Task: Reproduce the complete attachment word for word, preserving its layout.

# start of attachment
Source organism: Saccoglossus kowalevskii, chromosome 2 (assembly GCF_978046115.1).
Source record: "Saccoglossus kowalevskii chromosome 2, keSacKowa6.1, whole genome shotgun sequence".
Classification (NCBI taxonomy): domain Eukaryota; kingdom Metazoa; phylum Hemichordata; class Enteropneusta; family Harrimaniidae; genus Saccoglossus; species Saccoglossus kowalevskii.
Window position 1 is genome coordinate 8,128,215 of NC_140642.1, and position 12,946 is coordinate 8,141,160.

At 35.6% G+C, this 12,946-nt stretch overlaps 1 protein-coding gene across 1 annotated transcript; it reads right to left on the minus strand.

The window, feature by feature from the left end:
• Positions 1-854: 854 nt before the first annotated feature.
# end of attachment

Source organism: Saccoglossus kowalevskii, chromosome 2 (assembly GCF_978046115.1).
Source record: "Saccoglossus kowalevskii chromosome 2, keSacKowa6.1, whole genome shotgun sequence".
Classification (NCBI taxonomy): domain Eukaryota; kingdom Metazoa; phylum Hemichordata; class Enteropneusta; family Harrimaniidae; genus Saccoglossus; species Saccoglossus kowalevskii.
Window position 1 is genome coordinate 8,128,215 of NC_140642.1, and position 12,946 is coordinate 8,141,160.

At 35.6% G+C, this 12,946-nt stretch overlaps 1 protein-coding gene across 1 annotated transcript; it reads right to left on the minus strand.

The window, feature by feature from the left end:
• Positions 1-854: 854 nt before the first annotated feature.